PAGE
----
We are living in the commanding age of speed and instant gratification. Same-day deliveries fit into that mindset and that would be a plus for Amazon. However, quick deliveries have a potential enemy, psychological though it may be, and that is paying tax for online orders after not having to do so for years.

In addition, we are also living in an era when taxes, tax increases and tax reductions have become part of our daily bombardments. That has numbed us to whatever reality really is. In that muddled understanding re taxes, speedy delivery would seem to overcome paying sales taxes … and the commercial river of Amazon would roll onward.

Ken Lonyai
BrainTrust

To many, Amazon is seen as an immovable foe with a lock on consumer sales that is beyond touch. However, as pointed out by some points in Tom’s article, there are consumers whose allegiance is price based. If Amazon has to negotiate state-by-state to maintain its tax free advantage, it demonstrates that it’s susceptible to competitors if the rules of the game are the same for everyone. No surprise there.

Same day delivery is somewhat of a natural progression and not a surprise. Many strictly web-only properties offer free shipping and many clicks and bricks retailers now offer online ordering with same day pickup at the store. Local delivery is about the only thing on the delivery front that Amazon can do to try and maintain its advantages as competitors catch up.

Initially, it will sound great to consumers who can get delivery and more worrisome for local businesses that are threatened by Amazon already. Ultimately, the local delivery, state sales tax, pricing, and consumer wants aspects will reach equilibrium with Amazon (and other big e-tailers) and local businesses finding the niches that work for them. But the battlefield (especially for b&m) will have many many casualties.

Gene Detroyer
BrainTrust

Yesterday (Sunday) I ordered a new Kindle from Amazon. I have Amazon Prime and could have received it on Wednesday with no delivery charge. I had the option to receive it today (Monday) for a $3.95 charge. That is a “no brainer” decision. I couldn’t even walk out of my home to go to a store for that price. (By the way, in that financial calculation, my time is my most important commodity.)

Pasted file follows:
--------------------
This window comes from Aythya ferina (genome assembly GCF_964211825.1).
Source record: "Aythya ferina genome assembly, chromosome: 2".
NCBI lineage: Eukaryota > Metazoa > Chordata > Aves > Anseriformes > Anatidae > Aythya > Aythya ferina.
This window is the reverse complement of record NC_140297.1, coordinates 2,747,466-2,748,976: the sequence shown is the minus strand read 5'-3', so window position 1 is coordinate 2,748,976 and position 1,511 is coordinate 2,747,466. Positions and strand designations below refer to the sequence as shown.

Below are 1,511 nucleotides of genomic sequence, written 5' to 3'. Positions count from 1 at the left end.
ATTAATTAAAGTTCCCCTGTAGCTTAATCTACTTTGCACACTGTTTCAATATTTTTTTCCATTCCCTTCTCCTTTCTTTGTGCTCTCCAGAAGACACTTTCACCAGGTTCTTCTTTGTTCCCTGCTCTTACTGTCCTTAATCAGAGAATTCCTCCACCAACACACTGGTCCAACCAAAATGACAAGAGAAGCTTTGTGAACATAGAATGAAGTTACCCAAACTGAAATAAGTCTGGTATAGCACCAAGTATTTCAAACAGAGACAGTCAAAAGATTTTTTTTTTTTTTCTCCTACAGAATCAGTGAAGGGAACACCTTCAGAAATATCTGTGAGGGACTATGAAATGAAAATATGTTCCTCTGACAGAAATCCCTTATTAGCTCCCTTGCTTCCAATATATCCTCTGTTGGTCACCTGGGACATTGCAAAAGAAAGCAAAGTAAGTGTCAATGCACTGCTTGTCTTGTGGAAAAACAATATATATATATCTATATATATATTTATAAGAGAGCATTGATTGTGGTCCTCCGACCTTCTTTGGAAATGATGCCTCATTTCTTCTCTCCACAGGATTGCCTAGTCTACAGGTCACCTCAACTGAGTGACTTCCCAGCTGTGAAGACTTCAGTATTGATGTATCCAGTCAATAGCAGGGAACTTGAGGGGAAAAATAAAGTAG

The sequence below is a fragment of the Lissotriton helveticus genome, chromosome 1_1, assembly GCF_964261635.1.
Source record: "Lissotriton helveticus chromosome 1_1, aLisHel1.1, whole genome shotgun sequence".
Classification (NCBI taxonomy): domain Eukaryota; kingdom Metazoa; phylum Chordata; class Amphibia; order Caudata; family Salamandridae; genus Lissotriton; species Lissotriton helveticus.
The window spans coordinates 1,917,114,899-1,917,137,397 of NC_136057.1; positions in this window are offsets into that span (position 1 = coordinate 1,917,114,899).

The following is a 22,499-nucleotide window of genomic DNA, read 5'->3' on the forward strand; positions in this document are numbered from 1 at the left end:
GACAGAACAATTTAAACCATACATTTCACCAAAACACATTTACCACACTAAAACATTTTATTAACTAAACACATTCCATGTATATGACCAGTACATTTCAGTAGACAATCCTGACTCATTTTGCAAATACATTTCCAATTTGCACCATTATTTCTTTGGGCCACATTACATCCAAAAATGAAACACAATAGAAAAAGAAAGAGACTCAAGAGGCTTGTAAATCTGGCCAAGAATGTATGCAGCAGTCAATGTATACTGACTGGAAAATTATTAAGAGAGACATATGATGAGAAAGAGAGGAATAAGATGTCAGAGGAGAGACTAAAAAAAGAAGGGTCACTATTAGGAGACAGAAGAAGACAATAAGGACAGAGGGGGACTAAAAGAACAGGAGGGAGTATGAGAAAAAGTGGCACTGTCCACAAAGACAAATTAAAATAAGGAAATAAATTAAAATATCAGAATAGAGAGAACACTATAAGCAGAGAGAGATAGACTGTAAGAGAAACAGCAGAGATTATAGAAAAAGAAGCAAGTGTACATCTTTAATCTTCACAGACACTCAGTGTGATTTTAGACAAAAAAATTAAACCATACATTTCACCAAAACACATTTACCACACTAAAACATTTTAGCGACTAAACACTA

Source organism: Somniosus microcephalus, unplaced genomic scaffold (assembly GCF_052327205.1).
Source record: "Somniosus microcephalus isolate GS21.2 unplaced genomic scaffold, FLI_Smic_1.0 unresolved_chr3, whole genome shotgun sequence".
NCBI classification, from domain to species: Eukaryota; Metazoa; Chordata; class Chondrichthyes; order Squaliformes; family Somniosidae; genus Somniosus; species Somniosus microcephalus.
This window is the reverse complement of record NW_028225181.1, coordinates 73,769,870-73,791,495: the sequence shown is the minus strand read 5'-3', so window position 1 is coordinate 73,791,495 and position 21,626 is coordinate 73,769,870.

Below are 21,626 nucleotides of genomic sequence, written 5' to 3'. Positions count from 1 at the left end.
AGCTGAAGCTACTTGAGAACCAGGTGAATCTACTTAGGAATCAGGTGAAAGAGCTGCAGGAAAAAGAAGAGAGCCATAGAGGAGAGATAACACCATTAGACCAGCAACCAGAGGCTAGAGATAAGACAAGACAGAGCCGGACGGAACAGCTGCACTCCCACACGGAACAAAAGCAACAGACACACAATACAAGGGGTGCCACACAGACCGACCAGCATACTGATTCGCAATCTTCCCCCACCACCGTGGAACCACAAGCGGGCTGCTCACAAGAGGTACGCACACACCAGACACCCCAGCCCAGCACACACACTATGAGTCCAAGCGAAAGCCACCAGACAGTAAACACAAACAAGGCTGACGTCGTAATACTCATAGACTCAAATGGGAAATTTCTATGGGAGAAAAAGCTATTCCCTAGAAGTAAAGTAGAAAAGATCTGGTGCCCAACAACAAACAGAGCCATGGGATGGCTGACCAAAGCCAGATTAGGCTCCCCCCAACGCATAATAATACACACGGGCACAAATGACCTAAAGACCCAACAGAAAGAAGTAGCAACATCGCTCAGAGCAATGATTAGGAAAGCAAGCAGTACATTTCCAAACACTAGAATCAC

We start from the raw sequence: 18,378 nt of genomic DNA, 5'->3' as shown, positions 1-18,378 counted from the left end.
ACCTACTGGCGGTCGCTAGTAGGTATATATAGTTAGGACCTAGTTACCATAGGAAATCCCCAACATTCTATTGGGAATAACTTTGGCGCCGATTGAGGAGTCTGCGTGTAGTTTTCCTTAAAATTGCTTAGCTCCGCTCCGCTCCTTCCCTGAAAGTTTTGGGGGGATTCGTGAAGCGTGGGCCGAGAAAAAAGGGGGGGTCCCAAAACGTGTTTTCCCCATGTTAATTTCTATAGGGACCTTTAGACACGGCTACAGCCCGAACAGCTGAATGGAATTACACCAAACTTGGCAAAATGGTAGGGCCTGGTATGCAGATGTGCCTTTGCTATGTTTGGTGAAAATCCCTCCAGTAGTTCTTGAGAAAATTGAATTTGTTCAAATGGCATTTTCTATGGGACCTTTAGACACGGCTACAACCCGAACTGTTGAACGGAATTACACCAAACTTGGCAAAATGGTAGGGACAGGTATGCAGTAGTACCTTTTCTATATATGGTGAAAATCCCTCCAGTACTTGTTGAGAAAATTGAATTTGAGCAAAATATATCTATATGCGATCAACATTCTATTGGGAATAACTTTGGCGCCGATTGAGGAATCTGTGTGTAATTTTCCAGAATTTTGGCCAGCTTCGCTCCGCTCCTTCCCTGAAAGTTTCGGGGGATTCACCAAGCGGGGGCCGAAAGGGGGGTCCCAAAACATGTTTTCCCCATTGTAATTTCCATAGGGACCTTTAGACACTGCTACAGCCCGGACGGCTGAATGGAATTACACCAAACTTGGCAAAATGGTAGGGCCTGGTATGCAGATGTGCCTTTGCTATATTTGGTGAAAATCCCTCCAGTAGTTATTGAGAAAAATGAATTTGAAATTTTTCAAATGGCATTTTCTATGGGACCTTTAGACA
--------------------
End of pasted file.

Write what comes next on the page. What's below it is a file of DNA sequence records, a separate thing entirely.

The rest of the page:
With regard to sales tax, most simply, I don’t understand the issue. We all pay sales tax. We expect to pay sales tax. If sales tax is not part of the pricing issue in B&M stores, why is for e-tailers? The advantage of online retailers is that they offer more convenience, selection and service. I would pay a premium to buy online. Fortunately, the business model is such that I don’t have to.

Lisa Bradner
Guest
Lisa Bradner
4 years 11 months ago

It’s fascinating to watch all the various retail go-to-market strategies merge together. With so many big boxes owning more square footage than they really need, I think we’ll see more retailers start to look like Amazon and then to Richard’s point, may the best supply chain win!

I do think the increased prices will set Amazon back. They are a price leader and have used that to disrupt retail. As the cost to shoppers goes up, the ability to see the merchandise and touch it may start to outweigh the convenience of ordering online. Amazon will continue to do well in categories like books where seeing and touching the product is not all that important, but in categories like apparel, as all retailers start to adopt virtual dressing room technologies and recommendation engines, it’s going to be a much closer fight.

Steve Montgomery
BrainTrust

One of the reasons customers like brick and motor is that there is no delay between the purchase of the item and their opportunity to begin using it (with the exception of items that require delivery). Amazon’s same-day delivery eliminates most, if not all of that advantage for B&M retailers. I would expect this would make Amazon’s total purchase experience even more attractive to those customers who shop on the internet.

Bill Emerson
Guest
Bill Emerson
4 years 11 months ago

Another step forward in Amazon’s drive to dominate retailing of broadly distributed products. This one comes with big costs, however; increases in working capital to maintain increased inventory levels, increases in warehousing costs, and big increases in complexity in managing inventory over a much broader set of supply points.

All that said, Amazon is continuing to eat up market share as more and more customers eschew the mall experience to the ease of buying online. Shortening the delivery time will undoubtedly increase that conversion.

gordon arnold
Guest

Urgency is capable of offsetting price as an objection, along with additional costs like delivery, pick up, assembly, set up and taxes. Limited supply for highly desirable product and or service is another factor that erodes cost consciousness. I find it most telling that Amazon will use third party carriers to examine this option only in select markets. This could indicate that Amazon is not at all sure of the potential for this service. Unless of course they are considering pizza, road side service and flowers as new inventory/service items.

Doug Fleener
Guest